By the Réseau FADOQ
It can be difficult for a senior person to recognize they are being abused when the perpetrator is a relative. It is equally difficult to admit you’ve been the victim of a phone scam—no one wants to look stupid. And let’s not forget the possible fear of reprisal for reporting mistreatment.
Violence, fraud and abuse afflict a growing number of people aged 65 and over. In Quebec, statistics show that 7 to 10% of seniors are victims of abuse, but this is only the tip of the iceberg, since the majority of cases are not reported or recognized by victims. Therefore, we need to ask an essential question: “How can this disturbing trend be reversed?”
For over 45 years, the Réseau FADOQ has been working to end the isolation of people aged 50 and up while fostering their sense of belonging and advocating their rights before public bodies.
It’s a well-known fact that Quebec’s population is aging rapidly. By 2030, more than 28% of the population will be 65 or older. Despite this reality, no concrete plan or commitment for Quebec’s senior population is forthcoming.
Accordingly, the Réseau FADOQ condemns the fact that a provincial framework on aging has been long overdue for over 20 years. It is difficult to understand the Quebec government’s vision—if it even exists. However, the new demographic situation requires immediate action to involve the public in this major shift.
Quebec media have never talked so much about senior citizens, but unfortunately, it’s all the wrong reasons. The State’s limited capacity to meet the needs of seniors with reduced autonomy is highlighted daily. The media also regularly relay sad and recurring tales of abuse, violence and fraud.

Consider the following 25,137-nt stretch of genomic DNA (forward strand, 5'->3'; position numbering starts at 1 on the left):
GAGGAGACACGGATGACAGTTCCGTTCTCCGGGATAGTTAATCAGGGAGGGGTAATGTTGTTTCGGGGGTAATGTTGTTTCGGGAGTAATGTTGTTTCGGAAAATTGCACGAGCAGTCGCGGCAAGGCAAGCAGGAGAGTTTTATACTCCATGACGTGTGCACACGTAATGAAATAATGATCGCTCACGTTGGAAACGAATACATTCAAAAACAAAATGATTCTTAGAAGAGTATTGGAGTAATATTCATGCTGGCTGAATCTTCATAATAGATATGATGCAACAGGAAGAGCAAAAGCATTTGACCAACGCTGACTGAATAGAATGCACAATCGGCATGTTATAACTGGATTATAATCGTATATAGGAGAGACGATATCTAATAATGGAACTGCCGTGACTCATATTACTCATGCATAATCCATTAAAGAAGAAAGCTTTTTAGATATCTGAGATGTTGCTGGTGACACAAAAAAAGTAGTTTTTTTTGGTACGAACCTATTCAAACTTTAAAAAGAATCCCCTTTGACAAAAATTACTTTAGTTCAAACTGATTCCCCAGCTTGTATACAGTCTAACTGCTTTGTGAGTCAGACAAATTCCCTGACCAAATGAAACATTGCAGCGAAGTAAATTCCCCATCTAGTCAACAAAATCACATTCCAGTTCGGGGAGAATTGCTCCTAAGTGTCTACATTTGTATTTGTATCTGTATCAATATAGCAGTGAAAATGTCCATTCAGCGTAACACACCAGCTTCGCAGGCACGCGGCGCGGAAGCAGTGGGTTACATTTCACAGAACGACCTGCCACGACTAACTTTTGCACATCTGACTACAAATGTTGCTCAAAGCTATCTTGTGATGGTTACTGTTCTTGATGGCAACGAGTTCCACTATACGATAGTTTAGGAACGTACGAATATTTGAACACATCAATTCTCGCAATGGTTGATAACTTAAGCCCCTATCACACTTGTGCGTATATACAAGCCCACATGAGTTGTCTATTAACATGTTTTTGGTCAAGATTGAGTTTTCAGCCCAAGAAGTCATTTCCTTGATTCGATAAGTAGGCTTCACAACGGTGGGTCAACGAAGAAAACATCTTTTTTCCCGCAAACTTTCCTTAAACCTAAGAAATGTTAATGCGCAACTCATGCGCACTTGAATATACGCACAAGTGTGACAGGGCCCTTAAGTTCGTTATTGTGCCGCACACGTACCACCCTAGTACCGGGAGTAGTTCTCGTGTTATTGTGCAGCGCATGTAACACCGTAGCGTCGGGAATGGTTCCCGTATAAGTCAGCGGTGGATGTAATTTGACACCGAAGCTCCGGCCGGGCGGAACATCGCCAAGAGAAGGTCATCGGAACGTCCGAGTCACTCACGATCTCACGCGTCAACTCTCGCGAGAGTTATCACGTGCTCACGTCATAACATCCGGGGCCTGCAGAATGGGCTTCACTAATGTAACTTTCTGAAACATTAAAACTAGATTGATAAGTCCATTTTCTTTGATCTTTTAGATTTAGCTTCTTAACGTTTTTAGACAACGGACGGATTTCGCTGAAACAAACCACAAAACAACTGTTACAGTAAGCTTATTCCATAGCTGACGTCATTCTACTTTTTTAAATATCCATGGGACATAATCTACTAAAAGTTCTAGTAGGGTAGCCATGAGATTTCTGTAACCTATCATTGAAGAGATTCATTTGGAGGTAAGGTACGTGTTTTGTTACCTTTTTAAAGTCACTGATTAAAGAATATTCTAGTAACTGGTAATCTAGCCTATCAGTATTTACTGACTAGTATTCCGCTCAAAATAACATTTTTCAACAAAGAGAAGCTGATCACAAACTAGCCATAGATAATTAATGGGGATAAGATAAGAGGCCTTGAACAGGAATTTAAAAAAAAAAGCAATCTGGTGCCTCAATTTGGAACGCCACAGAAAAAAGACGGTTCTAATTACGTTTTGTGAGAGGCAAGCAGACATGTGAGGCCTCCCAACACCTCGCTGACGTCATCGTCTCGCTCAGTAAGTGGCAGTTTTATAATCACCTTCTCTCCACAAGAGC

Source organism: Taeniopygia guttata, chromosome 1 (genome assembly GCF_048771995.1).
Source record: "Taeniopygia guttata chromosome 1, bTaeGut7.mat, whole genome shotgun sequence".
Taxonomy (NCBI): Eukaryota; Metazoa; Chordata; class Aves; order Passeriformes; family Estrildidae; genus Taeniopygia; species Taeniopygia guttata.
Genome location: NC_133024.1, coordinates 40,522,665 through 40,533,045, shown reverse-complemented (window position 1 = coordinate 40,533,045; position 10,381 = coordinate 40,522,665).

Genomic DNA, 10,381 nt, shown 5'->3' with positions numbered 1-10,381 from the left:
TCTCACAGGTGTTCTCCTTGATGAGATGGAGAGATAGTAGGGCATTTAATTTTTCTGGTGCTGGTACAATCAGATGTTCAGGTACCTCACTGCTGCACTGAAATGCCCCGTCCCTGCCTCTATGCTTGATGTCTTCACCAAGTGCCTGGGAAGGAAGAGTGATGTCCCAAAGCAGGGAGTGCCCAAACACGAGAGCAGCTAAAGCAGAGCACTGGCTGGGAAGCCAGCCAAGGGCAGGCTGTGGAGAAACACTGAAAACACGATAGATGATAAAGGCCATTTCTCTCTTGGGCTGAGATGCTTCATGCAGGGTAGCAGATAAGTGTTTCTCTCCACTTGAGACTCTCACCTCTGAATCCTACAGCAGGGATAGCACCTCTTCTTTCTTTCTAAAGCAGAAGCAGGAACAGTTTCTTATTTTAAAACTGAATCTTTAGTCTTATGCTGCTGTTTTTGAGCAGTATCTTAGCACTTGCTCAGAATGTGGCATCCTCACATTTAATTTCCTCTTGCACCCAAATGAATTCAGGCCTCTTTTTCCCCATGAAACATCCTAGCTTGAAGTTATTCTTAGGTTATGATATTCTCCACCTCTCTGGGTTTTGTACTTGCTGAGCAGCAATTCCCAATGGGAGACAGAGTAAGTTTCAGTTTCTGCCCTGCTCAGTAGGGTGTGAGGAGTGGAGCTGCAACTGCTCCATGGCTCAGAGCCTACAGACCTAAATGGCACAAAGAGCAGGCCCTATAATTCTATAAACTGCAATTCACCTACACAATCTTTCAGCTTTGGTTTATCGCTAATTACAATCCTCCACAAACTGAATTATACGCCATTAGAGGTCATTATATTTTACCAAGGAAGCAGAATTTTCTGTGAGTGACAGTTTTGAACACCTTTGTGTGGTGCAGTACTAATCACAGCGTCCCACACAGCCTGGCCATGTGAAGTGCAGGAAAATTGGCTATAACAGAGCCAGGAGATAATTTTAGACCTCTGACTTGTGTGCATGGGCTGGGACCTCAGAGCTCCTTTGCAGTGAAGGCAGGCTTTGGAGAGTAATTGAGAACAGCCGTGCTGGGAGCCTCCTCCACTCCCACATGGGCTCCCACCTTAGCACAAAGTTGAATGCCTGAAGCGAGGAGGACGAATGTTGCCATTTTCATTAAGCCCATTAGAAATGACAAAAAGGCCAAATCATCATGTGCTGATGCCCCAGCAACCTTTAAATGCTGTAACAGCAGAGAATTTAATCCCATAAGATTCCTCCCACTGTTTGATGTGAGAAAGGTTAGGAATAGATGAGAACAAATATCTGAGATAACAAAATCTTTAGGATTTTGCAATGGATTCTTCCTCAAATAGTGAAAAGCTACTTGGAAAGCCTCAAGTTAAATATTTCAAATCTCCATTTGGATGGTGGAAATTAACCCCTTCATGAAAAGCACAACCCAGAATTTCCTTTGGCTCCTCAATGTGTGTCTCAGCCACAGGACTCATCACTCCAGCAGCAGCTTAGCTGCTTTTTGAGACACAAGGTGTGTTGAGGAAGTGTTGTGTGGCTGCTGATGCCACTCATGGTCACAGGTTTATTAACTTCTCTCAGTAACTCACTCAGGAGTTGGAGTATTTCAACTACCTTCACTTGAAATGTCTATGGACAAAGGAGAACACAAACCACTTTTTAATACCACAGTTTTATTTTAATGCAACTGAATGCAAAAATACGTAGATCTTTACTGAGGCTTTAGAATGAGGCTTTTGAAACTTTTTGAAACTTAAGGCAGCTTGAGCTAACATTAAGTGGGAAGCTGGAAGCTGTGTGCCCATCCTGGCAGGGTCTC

What can be done to protect these vulnerable individuals? Faced with the nonchalance of public bodies, the Réseau FADOQ started a program to inform seniors and their relatives about various types of abuse and fraud.
The Senior-Aware program, which was developed in collaboration with the CSSS Cavendish in Montréal and the Sûreté du Québec, is designed to educate seniors on abuse and fraud, show them examples of real situations using five videos shot especially for the program, and refer them to appropriate resources as necessary. The objective is to help them recognize existing hazards.
To date, more than 45,000 seniors have attended the information sessions. Of course, our work is far from over, and we are developing a component on intimidation to raise awareness of this increasingly common problem.
In the end, we need to take a holistic approach to dealing with abuse. Aging demographics are creating an urgent need for a national action plan to deal with various issues which, if properly managed, could become great opportunities for the development and evolution of social policies throughout Canada.
About the Authors
Ms. Caroline Bouchard, Public Affairs and Government Relations Advisor
Ms. Karine Corbeil, Special Project Coordinator